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OUR LONDON CORRESPONDENT.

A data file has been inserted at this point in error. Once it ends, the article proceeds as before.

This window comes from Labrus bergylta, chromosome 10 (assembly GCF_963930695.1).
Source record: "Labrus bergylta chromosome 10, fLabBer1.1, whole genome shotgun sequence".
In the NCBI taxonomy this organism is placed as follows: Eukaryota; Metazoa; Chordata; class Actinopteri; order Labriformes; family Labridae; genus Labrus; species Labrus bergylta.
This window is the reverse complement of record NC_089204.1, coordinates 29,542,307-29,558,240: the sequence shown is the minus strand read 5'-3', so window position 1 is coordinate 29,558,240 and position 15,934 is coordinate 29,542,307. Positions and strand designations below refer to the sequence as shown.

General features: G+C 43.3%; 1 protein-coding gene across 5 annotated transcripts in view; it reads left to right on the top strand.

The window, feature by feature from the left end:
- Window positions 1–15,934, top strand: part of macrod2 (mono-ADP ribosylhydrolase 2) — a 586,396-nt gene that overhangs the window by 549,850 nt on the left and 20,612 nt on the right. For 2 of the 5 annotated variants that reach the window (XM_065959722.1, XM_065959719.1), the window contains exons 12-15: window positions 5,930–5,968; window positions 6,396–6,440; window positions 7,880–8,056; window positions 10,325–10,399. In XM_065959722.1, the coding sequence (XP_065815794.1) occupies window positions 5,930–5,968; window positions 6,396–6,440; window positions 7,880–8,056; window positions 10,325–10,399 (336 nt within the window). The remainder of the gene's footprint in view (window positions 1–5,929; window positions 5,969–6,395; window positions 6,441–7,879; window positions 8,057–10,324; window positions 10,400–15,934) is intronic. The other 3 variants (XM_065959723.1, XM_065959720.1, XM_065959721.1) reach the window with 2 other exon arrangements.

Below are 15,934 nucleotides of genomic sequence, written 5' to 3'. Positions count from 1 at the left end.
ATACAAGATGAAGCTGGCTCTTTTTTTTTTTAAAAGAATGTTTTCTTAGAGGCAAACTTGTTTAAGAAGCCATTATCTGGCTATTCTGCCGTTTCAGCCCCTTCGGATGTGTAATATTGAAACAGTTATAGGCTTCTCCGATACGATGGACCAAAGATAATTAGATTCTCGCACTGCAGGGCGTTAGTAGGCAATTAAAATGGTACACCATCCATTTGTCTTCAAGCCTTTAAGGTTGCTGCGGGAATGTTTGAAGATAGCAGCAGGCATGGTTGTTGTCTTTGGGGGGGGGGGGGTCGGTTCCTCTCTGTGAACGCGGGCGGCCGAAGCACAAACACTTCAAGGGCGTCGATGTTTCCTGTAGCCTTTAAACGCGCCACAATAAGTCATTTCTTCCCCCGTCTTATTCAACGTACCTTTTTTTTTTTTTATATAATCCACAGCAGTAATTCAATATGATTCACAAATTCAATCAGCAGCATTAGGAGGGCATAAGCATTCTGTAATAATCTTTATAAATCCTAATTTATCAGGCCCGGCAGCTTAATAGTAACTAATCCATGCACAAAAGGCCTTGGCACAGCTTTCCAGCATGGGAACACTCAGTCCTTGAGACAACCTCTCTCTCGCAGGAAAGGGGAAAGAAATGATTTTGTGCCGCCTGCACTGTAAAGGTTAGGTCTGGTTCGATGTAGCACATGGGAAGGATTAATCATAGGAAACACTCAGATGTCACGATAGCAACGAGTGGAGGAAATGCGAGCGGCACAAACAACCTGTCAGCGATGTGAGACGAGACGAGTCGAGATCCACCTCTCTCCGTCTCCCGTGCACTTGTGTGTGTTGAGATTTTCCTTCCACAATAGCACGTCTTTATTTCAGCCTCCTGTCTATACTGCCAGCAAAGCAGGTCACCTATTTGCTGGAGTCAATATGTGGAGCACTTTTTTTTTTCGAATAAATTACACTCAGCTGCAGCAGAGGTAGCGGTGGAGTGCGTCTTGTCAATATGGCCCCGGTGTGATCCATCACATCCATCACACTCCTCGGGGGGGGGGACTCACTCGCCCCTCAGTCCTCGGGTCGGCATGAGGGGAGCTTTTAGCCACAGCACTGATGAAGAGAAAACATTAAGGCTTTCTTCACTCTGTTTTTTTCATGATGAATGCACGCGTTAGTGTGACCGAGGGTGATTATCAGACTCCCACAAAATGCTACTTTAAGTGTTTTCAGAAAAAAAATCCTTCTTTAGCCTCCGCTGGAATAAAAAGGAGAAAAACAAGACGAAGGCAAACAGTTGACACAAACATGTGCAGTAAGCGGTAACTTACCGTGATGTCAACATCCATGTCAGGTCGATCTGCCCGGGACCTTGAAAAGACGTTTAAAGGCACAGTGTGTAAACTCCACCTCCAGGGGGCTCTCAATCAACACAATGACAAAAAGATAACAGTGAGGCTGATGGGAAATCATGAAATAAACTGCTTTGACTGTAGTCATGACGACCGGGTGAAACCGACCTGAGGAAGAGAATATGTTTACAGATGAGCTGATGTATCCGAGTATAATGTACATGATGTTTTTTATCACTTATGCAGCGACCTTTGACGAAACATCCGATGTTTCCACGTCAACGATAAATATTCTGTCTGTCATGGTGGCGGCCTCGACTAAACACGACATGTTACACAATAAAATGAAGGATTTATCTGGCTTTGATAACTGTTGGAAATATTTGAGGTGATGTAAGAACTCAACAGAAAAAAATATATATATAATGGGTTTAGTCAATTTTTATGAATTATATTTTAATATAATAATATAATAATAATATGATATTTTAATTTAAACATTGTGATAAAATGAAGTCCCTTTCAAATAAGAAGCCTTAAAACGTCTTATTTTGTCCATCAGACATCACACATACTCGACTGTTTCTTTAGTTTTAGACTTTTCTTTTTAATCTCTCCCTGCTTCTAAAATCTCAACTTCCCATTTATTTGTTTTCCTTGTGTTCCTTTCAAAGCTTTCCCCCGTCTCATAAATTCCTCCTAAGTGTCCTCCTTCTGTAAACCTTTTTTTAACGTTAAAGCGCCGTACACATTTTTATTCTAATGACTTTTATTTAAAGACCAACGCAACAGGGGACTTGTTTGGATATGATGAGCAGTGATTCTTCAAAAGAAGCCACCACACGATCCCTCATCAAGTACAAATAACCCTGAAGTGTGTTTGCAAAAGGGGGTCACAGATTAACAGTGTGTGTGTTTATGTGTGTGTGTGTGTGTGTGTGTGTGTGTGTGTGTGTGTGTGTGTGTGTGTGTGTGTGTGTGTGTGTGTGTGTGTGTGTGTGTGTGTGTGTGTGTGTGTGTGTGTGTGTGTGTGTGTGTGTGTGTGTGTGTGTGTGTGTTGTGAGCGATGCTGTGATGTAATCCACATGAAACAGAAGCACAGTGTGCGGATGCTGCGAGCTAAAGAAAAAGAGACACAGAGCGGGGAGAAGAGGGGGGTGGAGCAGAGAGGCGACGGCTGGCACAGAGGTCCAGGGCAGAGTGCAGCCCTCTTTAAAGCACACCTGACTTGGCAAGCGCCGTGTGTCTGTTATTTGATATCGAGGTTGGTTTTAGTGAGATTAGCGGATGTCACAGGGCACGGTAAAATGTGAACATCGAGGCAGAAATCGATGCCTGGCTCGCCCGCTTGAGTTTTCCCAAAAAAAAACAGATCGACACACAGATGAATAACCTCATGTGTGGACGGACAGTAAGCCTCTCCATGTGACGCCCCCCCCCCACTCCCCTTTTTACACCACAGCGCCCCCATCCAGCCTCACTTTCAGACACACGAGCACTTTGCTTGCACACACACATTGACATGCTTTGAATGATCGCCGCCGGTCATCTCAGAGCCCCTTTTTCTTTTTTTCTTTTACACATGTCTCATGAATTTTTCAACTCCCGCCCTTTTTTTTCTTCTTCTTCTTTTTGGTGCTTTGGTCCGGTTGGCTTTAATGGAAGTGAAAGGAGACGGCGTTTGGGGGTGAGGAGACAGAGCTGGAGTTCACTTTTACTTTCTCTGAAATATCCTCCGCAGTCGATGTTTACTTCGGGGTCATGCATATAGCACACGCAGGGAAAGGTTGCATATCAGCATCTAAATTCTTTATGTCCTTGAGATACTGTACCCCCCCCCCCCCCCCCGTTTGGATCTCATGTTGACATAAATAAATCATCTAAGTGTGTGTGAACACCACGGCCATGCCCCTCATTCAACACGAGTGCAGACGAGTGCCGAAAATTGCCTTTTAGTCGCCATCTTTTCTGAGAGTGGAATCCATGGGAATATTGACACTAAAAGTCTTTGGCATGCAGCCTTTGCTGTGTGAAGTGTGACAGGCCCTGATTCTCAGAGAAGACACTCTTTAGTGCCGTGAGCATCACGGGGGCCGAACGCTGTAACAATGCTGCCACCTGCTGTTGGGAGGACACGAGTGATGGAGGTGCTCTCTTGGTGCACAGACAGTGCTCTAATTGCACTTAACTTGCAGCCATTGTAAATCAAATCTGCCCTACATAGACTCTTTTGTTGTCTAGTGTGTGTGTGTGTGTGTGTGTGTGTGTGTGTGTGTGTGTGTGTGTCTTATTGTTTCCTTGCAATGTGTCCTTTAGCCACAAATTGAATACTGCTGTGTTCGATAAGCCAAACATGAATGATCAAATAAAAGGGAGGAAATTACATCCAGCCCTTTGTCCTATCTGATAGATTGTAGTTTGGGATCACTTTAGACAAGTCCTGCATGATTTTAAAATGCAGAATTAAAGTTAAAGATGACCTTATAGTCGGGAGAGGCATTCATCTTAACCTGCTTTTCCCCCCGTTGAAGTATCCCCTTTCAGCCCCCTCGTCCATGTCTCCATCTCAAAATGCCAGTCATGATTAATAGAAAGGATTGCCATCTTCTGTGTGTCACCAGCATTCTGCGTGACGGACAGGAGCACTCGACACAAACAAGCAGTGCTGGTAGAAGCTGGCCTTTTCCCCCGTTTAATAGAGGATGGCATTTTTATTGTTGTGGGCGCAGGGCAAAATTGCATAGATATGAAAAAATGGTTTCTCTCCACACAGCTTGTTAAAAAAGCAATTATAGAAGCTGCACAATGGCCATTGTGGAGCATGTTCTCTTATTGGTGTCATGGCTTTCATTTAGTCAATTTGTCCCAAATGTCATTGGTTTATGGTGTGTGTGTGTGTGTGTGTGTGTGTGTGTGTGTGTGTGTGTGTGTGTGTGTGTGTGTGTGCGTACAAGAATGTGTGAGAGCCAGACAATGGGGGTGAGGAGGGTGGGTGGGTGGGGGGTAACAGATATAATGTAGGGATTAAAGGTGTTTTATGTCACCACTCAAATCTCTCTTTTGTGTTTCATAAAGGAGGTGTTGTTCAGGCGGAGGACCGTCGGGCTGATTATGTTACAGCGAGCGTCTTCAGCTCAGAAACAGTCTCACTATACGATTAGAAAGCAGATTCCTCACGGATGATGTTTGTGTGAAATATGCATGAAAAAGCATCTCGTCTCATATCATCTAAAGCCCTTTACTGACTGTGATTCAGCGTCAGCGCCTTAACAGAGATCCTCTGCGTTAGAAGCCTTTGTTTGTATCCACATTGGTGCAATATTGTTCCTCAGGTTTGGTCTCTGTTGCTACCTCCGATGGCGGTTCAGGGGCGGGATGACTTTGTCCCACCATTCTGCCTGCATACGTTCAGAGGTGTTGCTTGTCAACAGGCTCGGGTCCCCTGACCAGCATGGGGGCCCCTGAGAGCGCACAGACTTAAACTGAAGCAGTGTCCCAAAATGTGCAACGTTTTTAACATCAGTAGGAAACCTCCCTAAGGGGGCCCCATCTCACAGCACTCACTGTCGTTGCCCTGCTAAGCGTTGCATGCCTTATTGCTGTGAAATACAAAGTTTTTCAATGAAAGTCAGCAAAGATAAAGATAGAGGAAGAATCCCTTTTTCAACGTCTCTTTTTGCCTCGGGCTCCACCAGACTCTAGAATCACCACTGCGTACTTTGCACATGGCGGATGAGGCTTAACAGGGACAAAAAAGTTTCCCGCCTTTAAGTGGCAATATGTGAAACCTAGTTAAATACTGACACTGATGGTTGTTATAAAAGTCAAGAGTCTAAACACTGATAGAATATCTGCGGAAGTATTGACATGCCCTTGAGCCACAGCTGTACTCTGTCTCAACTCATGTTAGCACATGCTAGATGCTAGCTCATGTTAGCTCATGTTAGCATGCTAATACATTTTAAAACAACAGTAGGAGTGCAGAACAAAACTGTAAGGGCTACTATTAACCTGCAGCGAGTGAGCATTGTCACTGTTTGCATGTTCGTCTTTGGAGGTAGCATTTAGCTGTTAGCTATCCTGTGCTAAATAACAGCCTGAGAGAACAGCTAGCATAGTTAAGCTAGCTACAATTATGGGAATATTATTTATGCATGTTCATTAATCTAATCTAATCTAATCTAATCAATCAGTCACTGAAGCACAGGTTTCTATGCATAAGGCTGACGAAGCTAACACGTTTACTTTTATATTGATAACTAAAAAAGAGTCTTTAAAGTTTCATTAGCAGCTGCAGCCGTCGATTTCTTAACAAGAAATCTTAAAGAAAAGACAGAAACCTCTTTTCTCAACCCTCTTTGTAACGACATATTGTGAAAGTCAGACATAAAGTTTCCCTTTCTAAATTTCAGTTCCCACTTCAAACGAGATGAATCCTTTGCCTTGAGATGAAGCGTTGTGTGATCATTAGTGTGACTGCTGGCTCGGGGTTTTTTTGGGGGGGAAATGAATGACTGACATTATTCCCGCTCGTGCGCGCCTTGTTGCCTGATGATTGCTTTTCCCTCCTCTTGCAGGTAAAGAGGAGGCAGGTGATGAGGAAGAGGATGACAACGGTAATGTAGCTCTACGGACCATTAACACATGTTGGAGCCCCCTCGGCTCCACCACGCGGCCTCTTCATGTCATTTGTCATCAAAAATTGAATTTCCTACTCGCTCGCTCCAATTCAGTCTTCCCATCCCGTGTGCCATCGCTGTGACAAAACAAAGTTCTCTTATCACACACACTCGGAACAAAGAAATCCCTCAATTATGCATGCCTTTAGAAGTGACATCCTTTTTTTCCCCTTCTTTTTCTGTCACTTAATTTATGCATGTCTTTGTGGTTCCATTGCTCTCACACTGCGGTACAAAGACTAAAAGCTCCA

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OUR LONDON CORRESPONDENT. The "arm-chair politician" who loves his club, and to whom party strife is as the very breath of his nostrils, has latterly been like the war-horse in sniffing the battle, though only from afar. For various among the party leaders have once more ascended the platform, apparently invigorated by the temporary cessa- tion of the fight caused by the holidays, and enthusiastic meeting has'answered unto enthusi- astic meeting to prove that politics are no longer dormant among us. Those who are constitu- tionally inclined to quiet, and who would call a plague on both your houses," may deprecate these demonstrations; but, as long as this country is governed by Parliament, so long must such manifestations of the various currents of public feeling take ".place. if we are to be well ruled. It will not be, however, until the Prime Minister speaks at Guildhall at the Lord Mayor's banquet on the Ninth that the full autumnal feast of political oratory will be felt to be spread, for tradition has associated that occa- sion with something unusually striking. Lord Beaconsfield once declared that it was then that the voice of sense and truth was accustomed to be heard; and, although partisans naturally Z, take varying views of such a position, the ex- pression is one that it is always interesting at this season of the year to recall. The coming Ninth of November will be the more noteworthy because it will furnish the first occasion on which the birthday of the reign- ing Sovereign and Lord Mayor's Day will coin- cide. Owing to the continuance of the Court mourning, however, no formal celebrations of the King's birthday are this year to take place but it may fairly be assumed that the West-end clubs will be bright with illuminations on the occasion. In connection with that point, it is being noted that up to now the Belgian glass- makers have not come forward with any novel devices in preparation for the Coronation. They are even now, however, making ready to cater for the British million by offering to sup- ply at a very low rate the old-fashioned bucket- lamps, which have been accustomed so exten- sively to be used for illuminations and at pre- sent it looks very much as if cheapness rather than artistic excellence is the note of all such preparations. With the turn of the year may come a change, for it is evident that, if the Z, capital gets the chance, there will be such a dis- play of loyal enthusiasm next June as shall be almost, if not quite, beyond precedent. Londoners are gloomily resigning themselves to the prospect of a foggy winter. When this particular kind of nuisance commences to exhibit itself in September, it is apt to cause apprehension and when it produces an especi- ally gruesome specimen before October is closed, that apprehension becomes conviction. Last Saturday's fog furnished that especially grue- some specimen, and happy were those who had stayed at home that evening and not gone any distance to enjoy themselves. In certain of the suburbs the fog had been dense all day, but the sun had been shining in the City, and nobody seemed to imagine that the night would find all London re- sembling the pit of Acheron. But that was the resemblance discovered by the many thou- sands who towards midnight streamed forth from the various crowded places of amusement. Nearly every omnibus had ceased to run because of the black fog; cabs, for the same reason, were extremely scarce and the rare spectacle of link-boys flitting to and fro in the darkness with torches guiding belated wayfarers was once more seen in the London streets. Those who were forced to find their way home through the streets almost void of vehicles were impressed by the marked superiority of gas over electricity as an illuminant in time of fog. Even the most powerful of electric lamps threw only an ineffectual beam, while the newest developments in gas-burners gave a penetrating and excellent light. This difference in favour of the older illuminant when there is fog in the air has been noted at sea as well as on land. An electrically lit lighthouse, for instance, carries its rays far further in a clear atmosphere than one where oil is used; but when there is a fog, which is the very time its services are needed most, the oil lamp asserts itself to advantage. Our local authorities, of course, have to provide for the normal rather than the abnormal; but this difference between the illuminants is one not to be lost sight of. Tho end this week of the volunteer year was marked, as far as the Metropolis was concerned, by several church parades, these having been placed in Sunday's orders for various corps. More interest than usual will be felt in the figures for the year when they become available, as it is of national concern to discover how the war has affected the Volunteer movement. Those who wish to develop the system of citizen sol- diering to the full entertain a hope—perhaps scarcely a lively hope—that the authorities at the War Office will so far profit by the lessons of the campaign as to do all that in them lies to encourage the Volunteers to higher and more organised exertions. At present they furnish the raw material for an admirable de- fensive force, capable even, in cases of national emergency, to assist in the offensive; but they need to be re-ordinated with the regular army in a closer fashion than merely on paper, and it is at this point that the War Office needs to be stirred. The much-talked-of "view from Richmond- hill," which, by this time, is almost as famous as the song-celebrated "Lass of Richmond Hill" of the century before last, is now apparently saved for all time from that destruction which seemed at one period to threaten it. The an- nouncement is made that Lord Dysart, who is the owner of certain manorial rights affecting "the view," intends to have introduced in the next Session of Parliament a bill which will give up all his remaining manorial rights over Ham and Petersham-commons and Ham-fields, as well as yielding to the public Petersham Meadow, immediately below Richmond-hill, and a strip of land, at least 200ft. wide, extend- ing for two miles along the bank of the Thames, from Twickenham Ferry to the One Tree, near Kingston, in return for which all common rights over the remainder of his estates in that district would be extinguished. The very names given in the scheme are redolent of poetry and romance; and those who do not know the Thames at Richmond-and they are to be sym- pathised with-can be assured that what is now to be done will be prized by Londoners for all time. R.